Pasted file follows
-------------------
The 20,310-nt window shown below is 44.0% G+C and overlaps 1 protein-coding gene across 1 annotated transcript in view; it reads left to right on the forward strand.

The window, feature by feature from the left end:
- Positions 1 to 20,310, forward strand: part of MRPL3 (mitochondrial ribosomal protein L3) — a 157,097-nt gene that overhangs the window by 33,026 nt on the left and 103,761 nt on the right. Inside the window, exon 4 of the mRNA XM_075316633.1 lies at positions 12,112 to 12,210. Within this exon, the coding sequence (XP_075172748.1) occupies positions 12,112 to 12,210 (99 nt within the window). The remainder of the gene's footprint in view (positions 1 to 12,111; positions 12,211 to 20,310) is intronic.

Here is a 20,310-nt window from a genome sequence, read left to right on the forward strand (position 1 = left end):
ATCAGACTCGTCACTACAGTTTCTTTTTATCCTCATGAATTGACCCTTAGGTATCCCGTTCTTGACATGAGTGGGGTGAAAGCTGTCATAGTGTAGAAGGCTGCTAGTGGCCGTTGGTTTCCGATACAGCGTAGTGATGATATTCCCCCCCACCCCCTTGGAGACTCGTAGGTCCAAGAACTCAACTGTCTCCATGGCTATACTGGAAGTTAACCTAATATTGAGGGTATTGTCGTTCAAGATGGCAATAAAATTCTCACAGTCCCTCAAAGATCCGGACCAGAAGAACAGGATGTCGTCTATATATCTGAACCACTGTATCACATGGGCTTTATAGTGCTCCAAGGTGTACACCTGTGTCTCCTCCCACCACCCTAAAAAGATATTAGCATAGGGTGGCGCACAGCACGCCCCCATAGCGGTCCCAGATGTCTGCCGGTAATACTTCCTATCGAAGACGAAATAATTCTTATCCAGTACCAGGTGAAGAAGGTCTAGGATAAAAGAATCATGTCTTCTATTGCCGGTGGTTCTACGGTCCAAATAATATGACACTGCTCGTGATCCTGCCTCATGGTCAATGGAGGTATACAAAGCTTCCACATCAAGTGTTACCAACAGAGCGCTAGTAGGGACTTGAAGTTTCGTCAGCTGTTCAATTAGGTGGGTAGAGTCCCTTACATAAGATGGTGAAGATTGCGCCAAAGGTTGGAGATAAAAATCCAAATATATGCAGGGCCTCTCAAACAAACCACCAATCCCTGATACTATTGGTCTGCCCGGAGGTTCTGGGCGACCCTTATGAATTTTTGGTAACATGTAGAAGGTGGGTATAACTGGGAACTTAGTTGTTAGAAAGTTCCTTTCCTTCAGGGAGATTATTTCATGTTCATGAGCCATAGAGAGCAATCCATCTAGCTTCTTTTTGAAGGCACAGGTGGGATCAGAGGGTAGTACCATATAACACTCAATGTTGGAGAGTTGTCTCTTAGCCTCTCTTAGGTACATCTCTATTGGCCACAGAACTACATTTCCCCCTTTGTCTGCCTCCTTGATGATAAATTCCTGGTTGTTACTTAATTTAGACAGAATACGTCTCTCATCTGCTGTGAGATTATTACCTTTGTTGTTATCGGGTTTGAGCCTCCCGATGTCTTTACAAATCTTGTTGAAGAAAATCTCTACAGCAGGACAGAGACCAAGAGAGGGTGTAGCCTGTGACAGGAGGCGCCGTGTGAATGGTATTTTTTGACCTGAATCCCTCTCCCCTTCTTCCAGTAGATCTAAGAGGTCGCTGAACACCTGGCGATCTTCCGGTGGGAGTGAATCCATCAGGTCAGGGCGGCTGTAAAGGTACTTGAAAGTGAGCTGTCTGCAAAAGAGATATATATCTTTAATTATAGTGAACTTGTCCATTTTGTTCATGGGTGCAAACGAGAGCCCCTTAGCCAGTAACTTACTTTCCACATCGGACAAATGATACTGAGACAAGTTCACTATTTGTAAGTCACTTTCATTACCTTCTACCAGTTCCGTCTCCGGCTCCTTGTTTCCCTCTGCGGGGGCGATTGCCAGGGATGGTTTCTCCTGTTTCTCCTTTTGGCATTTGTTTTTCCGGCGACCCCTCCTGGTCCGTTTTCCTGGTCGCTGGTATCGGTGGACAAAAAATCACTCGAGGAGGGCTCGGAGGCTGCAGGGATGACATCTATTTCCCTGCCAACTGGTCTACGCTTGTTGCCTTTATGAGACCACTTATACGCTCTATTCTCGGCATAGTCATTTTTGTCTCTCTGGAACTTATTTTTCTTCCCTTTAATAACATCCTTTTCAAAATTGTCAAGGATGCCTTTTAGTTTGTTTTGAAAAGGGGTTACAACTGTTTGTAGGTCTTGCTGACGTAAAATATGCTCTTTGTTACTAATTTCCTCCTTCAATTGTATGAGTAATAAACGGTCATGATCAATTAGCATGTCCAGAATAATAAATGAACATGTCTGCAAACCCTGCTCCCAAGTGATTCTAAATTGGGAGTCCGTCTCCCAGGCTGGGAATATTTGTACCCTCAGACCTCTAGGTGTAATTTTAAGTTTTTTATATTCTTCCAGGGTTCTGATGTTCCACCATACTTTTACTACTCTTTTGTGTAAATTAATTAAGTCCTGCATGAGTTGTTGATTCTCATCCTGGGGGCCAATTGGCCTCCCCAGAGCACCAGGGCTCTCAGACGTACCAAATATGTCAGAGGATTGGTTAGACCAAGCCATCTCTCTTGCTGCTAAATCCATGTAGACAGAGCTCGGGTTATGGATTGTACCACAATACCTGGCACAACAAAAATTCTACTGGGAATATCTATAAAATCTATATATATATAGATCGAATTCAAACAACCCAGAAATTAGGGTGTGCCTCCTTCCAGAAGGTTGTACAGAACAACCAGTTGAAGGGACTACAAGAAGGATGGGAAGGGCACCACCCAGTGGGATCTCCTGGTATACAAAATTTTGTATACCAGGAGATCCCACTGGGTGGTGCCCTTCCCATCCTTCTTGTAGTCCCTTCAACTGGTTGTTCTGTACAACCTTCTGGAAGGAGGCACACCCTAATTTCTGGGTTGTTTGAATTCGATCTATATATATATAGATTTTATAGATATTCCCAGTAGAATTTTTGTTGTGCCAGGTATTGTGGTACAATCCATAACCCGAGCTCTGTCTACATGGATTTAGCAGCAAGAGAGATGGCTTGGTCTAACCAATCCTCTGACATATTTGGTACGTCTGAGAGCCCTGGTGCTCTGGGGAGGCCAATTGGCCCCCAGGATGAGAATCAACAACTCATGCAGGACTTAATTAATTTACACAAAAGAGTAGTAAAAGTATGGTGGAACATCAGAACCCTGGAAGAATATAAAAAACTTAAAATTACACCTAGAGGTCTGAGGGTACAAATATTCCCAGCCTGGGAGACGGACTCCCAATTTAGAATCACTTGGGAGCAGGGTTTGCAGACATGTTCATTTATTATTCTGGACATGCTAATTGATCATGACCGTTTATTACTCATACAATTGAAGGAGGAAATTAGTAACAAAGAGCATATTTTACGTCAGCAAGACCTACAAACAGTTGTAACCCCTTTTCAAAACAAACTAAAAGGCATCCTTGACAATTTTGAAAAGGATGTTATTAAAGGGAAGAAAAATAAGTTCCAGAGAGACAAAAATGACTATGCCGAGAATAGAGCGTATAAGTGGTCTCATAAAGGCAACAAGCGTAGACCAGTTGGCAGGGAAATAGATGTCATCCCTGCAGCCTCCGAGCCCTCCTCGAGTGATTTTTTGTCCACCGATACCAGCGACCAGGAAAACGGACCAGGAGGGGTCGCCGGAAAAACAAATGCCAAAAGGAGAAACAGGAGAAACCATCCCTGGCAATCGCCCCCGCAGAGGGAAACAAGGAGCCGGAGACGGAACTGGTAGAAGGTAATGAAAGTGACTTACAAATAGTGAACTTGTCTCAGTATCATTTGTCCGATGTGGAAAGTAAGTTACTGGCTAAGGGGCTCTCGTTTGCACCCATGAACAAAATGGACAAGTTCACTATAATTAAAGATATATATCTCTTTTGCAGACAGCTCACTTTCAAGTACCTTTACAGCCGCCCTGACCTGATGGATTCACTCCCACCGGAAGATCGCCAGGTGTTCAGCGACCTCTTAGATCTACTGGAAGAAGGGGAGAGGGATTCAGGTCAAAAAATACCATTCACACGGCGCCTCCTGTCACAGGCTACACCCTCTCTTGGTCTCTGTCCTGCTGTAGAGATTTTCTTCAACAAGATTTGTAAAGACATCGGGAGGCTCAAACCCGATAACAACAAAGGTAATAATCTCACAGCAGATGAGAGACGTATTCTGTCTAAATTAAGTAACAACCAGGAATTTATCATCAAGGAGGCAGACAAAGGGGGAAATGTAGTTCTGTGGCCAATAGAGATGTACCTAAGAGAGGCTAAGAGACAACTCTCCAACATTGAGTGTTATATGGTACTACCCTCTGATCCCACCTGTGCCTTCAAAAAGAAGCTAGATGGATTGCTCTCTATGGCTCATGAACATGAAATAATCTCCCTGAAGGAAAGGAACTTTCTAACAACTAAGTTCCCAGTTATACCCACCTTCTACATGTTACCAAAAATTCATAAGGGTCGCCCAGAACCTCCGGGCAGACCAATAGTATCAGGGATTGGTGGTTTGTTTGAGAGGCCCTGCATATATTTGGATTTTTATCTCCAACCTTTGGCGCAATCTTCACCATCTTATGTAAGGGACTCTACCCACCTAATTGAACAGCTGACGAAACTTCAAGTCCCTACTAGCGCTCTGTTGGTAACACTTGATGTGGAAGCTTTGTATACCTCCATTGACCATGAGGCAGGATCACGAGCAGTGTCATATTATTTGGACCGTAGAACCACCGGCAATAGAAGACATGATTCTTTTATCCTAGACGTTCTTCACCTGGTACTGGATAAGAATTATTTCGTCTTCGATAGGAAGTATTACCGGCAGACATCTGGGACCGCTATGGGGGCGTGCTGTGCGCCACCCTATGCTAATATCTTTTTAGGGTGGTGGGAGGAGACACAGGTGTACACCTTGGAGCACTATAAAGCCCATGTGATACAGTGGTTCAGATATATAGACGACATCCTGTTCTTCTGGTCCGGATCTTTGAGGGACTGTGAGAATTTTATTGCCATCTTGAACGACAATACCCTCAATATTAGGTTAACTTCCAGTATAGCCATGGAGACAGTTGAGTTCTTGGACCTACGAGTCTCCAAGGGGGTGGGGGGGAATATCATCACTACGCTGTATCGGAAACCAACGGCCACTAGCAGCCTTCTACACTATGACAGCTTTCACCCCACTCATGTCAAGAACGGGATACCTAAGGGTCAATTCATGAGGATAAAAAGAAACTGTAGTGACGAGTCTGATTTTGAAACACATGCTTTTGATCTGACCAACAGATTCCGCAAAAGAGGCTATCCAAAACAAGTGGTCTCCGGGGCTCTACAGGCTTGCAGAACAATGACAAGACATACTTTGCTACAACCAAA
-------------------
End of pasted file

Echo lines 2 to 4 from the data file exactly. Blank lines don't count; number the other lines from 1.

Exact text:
The window, feature by feature from the left end:
- Positions 1 to 20,310, forward strand: part of MRPL3 (mitochondrial ribosomal protein L3) — a 157,097-nt gene that overhangs the window by 33,026 nt on the left and 103,761 nt on the right. Inside the window, exon 4 of the mRNA XM_075316633.1 lies at positions 12,112 to 12,210. Within this exon, the coding sequence (XP_075172748.1) occupies positions 12,112 to 12,210 (99 nt within the window). The remainder of the gene's footprint in view (positions 1 to 12,111; positions 12,211 to 20,310) is intronic.

Here is a 20,310-nt window from a genome sequence, read left to right on the forward strand (position 1 = left end):